Mastic and Butyl sealants are applied in accordance with ASTM designation C 990
In some applications, a quality joint may be a wrap applied to the external surface of the joint. These may be specified in accordance with ASTM C 877.
In a low lying or marshy environment, the buoyancy of buried pipelines depends on the mass of the pipe material, the weight of the volume of water displaced by the pipe, the weight of the liquid load carried by the pipe, and the weight of the backfill material. Whenever the water table level is above the invert of the pipeline, the potential for floatation or buoyancy exists. Although the trench for a pipe installation in a marshy area is dewatered, the trench area downstream (after initial backfill) may become saturated. This would lead to a buoyant effect on the pipe. The mass of the concrete pipe typically counteracts this buoyant force. Alternate materials such as thermoplastic pipe and corrugated metal pipe may heave vertically or snake horizontally in wetland conditions. During the backfill operation, the fill may accumulate more on one side of the pipe than the other. The mass of the concrete pipe resists lateral forces, and the structure remains true to line and grade.
The mass of concrete pipe allows for:
- Effective compaction of embedment and backfill
- Prevention of movement during backfilling ensuring adherence to design grade and alignment
- Unlikely movement of structure following installation
- Reduced likelihood of floatation
- Reduced possibility of damage during subsequent construction or maintenance in phased projects
The key to long-term performance and efficiency lies in a material’s ability to retain its original shape and alignment. Precast concrete pipe’s rigidity and mass allow it to greatly outperform flexible pipe systems in this critical area, which in turn helps to improve hydraulic efficiency by minimizing the resistance to water flow that often occurs when the shape or integrity of a flexible pipe is compromised.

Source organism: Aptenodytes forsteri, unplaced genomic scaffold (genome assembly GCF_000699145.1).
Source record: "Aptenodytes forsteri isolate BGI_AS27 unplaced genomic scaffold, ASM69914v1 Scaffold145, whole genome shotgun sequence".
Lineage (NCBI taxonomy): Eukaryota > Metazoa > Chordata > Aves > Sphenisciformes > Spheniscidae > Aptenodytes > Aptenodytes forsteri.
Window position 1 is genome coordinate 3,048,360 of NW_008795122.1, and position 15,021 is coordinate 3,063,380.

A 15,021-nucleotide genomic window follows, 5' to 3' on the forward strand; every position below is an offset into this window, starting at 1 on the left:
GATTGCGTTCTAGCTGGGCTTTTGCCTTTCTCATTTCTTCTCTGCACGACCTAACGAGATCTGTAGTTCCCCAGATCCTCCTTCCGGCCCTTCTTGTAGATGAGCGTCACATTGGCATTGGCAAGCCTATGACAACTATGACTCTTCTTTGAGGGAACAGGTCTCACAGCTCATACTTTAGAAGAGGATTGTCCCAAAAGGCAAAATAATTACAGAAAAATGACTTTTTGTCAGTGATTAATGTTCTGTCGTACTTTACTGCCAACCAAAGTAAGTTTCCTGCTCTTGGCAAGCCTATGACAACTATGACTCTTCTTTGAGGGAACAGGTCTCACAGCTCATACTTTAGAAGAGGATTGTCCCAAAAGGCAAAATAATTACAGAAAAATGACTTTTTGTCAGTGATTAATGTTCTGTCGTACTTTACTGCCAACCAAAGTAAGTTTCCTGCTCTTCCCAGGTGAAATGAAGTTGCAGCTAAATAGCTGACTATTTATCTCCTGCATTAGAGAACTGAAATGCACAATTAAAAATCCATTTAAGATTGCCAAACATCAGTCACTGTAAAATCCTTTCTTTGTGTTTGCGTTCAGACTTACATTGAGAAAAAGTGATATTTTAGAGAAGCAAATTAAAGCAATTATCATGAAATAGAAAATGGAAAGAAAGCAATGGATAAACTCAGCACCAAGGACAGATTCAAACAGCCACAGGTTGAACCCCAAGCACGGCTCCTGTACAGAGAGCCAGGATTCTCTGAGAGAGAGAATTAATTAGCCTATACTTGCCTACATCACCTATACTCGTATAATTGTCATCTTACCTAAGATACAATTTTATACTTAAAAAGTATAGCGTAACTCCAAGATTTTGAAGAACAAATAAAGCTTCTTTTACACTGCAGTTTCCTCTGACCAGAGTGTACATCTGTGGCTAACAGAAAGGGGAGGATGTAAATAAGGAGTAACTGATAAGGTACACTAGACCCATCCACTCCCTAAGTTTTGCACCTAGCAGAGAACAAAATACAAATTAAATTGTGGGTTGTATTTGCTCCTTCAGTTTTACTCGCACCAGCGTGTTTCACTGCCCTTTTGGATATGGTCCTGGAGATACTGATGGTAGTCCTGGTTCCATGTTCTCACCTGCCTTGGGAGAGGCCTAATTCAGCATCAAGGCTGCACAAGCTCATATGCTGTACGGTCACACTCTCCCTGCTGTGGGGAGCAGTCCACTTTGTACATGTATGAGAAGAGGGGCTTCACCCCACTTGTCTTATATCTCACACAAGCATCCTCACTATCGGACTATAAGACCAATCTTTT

The hydraulic capacity (the amount of water a pipe can convey) of all types of pipe depends on the smoothness of the interior pipe wall. The smoother the wall, the greater is the hydraulic capacity of the pipe. Smoothness of pipe is represented by Manning’s Roughness Coefficient commonly called Manning’s “n.” The lower the Manning’s “n” value, the greater is the volume of water that will flow through pipe.
Hydraulic analysis for drainage systems involves the estimation of the design flow rate based on climatological and watershed characteristics. The hydraulic design of a drainage system always includes an economic evaluation. A wide spectrum of flood flows with associated probabilities will occur at the site during its design life. The benefits of constructing a large capacity system to accommodate all of these storm events with no detrimental flooding effects are normally outweighed by the initial construction costs. An economic analysis of the tradeoffs is performed with varying degrees of effort and thoroughness. Risk analysis balances the drainage system cost with the damages associated with inadequate performance. With concrete pipe, there is no risk. With its long service life and hydraulic efficiency, concrete pipe handles the requirements of a system’s hydraulic design.
Two basic values are often cited when discussing the coefficient of roughness of a pipe: laboratory test values and design values. The difference between laboratory test values of Manning’s ‘n‘ and accepted design values is significant. Manning’s “n” values were obtained using clean water, smooth joints, no loads, and straight pipe lengths without bends, manholes, debris, or other obstructions. The laboratory results indicate only the differences between smooth wall and rough wall pipes. Rough wall, such as unlined corrugated metal pipe has relatively high “n” values, which are approximately 2.5 to 3 times those of smooth wall pipe.